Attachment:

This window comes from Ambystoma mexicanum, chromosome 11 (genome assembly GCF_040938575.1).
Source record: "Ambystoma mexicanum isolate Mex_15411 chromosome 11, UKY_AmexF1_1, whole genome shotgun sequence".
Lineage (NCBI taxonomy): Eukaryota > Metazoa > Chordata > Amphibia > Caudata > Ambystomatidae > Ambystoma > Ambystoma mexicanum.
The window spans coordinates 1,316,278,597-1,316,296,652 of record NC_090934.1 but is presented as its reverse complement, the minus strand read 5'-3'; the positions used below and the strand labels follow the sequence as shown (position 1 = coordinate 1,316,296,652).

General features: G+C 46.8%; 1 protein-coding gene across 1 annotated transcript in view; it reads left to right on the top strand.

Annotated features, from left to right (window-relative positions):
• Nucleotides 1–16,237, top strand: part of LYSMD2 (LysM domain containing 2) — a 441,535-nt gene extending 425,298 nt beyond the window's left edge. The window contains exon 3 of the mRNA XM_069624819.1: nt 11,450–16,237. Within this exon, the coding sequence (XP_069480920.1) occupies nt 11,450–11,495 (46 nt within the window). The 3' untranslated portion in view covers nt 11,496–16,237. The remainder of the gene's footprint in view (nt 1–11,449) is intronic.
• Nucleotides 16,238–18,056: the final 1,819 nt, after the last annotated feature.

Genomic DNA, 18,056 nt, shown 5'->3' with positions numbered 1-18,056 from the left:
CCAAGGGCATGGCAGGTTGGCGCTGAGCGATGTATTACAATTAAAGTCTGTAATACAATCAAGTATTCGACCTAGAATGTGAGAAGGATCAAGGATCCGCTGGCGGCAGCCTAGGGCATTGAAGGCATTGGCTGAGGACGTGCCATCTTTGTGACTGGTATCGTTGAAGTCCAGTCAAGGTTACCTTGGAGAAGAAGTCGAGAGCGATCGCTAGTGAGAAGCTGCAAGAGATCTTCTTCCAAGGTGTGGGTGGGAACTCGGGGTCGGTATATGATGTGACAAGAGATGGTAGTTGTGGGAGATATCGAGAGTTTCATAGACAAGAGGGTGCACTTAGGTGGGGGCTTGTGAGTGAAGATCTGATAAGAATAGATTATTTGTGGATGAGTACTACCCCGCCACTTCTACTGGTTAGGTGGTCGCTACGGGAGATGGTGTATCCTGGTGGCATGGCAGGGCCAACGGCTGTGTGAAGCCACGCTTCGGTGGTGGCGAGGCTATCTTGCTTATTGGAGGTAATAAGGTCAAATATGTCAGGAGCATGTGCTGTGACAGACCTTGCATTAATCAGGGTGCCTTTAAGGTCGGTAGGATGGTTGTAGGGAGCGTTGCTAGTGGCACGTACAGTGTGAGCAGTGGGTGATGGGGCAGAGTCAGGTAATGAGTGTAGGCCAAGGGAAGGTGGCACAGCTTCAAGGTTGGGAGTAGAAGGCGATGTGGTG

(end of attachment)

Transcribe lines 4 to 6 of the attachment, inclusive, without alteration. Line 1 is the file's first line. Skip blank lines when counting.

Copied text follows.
The window spans coordinates 1,316,278,597-1,316,296,652 of record NC_090934.1 but is presented as its reverse complement, the minus strand read 5'-3'; the positions used below and the strand labels follow the sequence as shown (position 1 = coordinate 1,316,296,652).

General features: G+C 46.8%; 1 protein-coding gene across 1 annotated transcript in view; it reads left to right on the top strand.

Annotated features, from left to right (window-relative positions):